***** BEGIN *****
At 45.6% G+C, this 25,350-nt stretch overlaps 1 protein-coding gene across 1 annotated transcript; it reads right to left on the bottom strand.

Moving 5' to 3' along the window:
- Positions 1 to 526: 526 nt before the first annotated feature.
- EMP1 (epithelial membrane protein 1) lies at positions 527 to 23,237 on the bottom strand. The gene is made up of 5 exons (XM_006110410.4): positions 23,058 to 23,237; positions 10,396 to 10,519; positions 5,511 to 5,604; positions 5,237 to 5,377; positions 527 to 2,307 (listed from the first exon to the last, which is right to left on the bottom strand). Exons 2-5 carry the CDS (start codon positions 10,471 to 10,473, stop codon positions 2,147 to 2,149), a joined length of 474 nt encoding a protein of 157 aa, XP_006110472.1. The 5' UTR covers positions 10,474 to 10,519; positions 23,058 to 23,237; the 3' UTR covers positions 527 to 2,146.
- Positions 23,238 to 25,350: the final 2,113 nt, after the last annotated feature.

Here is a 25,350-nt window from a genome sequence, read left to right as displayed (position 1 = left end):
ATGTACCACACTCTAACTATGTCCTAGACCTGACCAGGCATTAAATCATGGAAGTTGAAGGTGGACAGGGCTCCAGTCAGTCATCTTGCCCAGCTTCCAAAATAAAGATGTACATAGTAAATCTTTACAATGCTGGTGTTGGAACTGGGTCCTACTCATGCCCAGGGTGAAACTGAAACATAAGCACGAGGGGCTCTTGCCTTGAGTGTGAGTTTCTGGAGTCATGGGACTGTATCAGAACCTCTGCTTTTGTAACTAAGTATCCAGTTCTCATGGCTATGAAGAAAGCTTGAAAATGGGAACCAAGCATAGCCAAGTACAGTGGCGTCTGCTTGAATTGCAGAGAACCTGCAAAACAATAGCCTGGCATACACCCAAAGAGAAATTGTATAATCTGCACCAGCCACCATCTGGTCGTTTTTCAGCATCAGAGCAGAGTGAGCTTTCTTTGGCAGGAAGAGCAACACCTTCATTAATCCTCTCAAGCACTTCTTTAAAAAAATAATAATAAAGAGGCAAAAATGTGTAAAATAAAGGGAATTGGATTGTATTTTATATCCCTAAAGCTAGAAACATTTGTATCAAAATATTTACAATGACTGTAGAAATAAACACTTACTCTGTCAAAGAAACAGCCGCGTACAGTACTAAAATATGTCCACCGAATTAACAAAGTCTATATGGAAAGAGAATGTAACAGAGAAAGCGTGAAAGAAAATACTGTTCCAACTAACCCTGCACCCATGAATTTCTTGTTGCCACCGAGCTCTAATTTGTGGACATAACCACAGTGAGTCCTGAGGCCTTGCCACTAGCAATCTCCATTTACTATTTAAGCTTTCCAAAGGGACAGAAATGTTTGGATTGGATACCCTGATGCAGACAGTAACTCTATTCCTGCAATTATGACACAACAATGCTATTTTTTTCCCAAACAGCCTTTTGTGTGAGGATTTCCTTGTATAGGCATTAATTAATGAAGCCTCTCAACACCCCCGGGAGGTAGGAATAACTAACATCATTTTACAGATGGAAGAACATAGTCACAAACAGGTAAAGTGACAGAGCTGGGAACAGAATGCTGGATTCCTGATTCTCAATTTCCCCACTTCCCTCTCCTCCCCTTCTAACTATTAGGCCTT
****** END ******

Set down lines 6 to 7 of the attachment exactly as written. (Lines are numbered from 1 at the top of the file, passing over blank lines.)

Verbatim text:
Here is a 25,350-nt window from a genome sequence, read left to right as displayed (position 1 = left end):
ATGTACCACACTCTAACTATGTCCTAGACCTGACCAGGCATTAAATCATGGAAGTTGAAGGTGGACAGGGCTCCAGTCAGTCATCTTGCCCAGCTTCCAAAATAAAGATGTACATAGTAAATCTTTACAATGCTGGTGTTGGAACTGGGTCCTACTCATGCCCAGGGTGAAACTGAAACATAAGCACGAGGGGCTCTTGCCTTGAGTGTGAGTTTCTGGAGTCATGGGACTGTATCAGAACCTCTGCTTTTGTAACTAAGTATCCAGTTCTCATGGCTATGAAGAAAGCTTGAAAATGGGAACCAAGCATAGCCAAGTACAGTGGCGTCTGCTTGAATTGCAGAGAACCTGCAAAACAATAGCCTGGCATACACCCAAAGAGAAATTGTATAATCTGCACCAGCCACCATCTGGTCGTTTTTCAGCATCAGAGCAGAGTGAGCTTTCTTTGGCAGGAAGAGCAACACCTTCATTAATCCTCTCAAGCACTTCTTTAAAAAAATAATAATAAAGAGGCAAAAATGTGTAAAATAAAGGGAATTGGATTGTATTTTATATCCCTAAAGCTAGAAACATTTGTATCAAAATATTTACAATGACTGTAGAAATAAACACTTACTCTGTCAAAGAAACAGCCGCGTACAGTACTAAAATATGTCCACCGAATTAACAAAGTCTATATGGAAAGAGAATGTAACAGAGAAAGCGTGAAAGAAAATACTGTTCCAACTAACCCTGCACCCATGAATTTCTTGTTGCCACCGAGCTCTAATTTGTGGACATAACCACAGTGAGTCCTGAGGCCTTGCCACTAGCAATCTCCATTTACTATTTAAGCTTTCCAAAGGGACAGAAATGTTTGGATTGGATACCCTGATGCAGACAGTAACTCTATTCCTGCAATTATGACACAACAATGCTATTTTTTTCCCAAACAGCCTTTTGTGTGAGGATTTCCTTGTATAGGCATTAATTAATGAAGCCTCTCAACACCCCCGGGAGGTAGGAATAACTAACATCATTTTACAGATGGAAGAACATAGTCACAAACAGGTAAAGTGACAGAGCTGGGAACAGAATGCTGGATTCCTGATTCTCAATTTCCCCACTTCCCTCTCCTCCCCTTCTAACTATTAGGCCTT